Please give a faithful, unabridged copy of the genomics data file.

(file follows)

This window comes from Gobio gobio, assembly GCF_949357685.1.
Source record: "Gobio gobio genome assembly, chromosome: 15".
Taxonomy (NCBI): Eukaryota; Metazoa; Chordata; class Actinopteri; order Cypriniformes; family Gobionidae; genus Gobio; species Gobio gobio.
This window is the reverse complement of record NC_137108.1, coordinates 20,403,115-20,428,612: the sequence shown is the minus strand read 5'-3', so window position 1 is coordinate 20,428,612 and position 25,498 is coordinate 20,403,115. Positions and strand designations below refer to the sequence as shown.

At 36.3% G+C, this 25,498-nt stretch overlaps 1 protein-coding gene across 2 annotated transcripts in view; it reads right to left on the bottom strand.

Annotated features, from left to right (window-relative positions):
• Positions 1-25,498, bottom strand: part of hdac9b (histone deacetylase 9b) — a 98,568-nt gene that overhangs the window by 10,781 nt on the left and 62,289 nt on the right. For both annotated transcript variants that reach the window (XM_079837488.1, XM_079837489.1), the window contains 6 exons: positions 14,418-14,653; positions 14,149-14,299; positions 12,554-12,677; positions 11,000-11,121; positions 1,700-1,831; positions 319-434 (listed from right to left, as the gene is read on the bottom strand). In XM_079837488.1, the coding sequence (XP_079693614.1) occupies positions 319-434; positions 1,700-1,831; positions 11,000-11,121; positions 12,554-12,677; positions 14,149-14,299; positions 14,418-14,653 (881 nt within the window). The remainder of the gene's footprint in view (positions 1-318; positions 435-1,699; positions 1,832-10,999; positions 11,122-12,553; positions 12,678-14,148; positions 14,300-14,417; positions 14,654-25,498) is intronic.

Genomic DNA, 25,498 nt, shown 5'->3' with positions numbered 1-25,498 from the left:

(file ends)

This window comes from Gobio gobio, assembly GCF_949357685.1.
Source record: "Gobio gobio genome assembly, chromosome: 15".
Taxonomy (NCBI): Eukaryota; Metazoa; Chordata; class Actinopteri; order Cypriniformes; family Gobionidae; genus Gobio; species Gobio gobio.
This window is the reverse complement of record NC_137108.1, coordinates 20,403,115-20,428,612: the sequence shown is the minus strand read 5'-3', so window position 1 is coordinate 20,428,612 and position 25,498 is coordinate 20,403,115. Positions and strand designations below refer to the sequence as shown.

At 36.3% G+C, this 25,498-nt stretch overlaps 1 protein-coding gene across 2 annotated transcripts in view; it reads right to left on the bottom strand.

Annotated features, from left to right (window-relative positions):
• Positions 1-25,498, bottom strand: part of hdac9b (histone deacetylase 9b) — a 98,568-nt gene that overhangs the window by 10,781 nt on the left and 62,289 nt on the right. For both annotated transcript variants that reach the window (XM_079837488.1, XM_079837489.1), the window contains 6 exons: positions 14,418-14,653; positions 14,149-14,299; positions 12,554-12,677; positions 11,000-11,121; positions 1,700-1,831; positions 319-434 (listed from right to left, as the gene is read on the bottom strand). In XM_079837488.1, the coding sequence (XP_079693614.1) occupies positions 319-434; positions 1,700-1,831; positions 11,000-11,121; positions 12,554-12,677; positions 14,149-14,299; positions 14,418-14,653 (881 nt within the window). The remainder of the gene's footprint in view (positions 1-318; positions 435-1,699; positions 1,832-10,999; positions 11,122-12,553; positions 12,678-14,148; positions 14,300-14,417; positions 14,654-25,498) is intronic.

Genomic DNA, 25,498 nt, shown 5'->3' with positions numbered 1-25,498 from the left: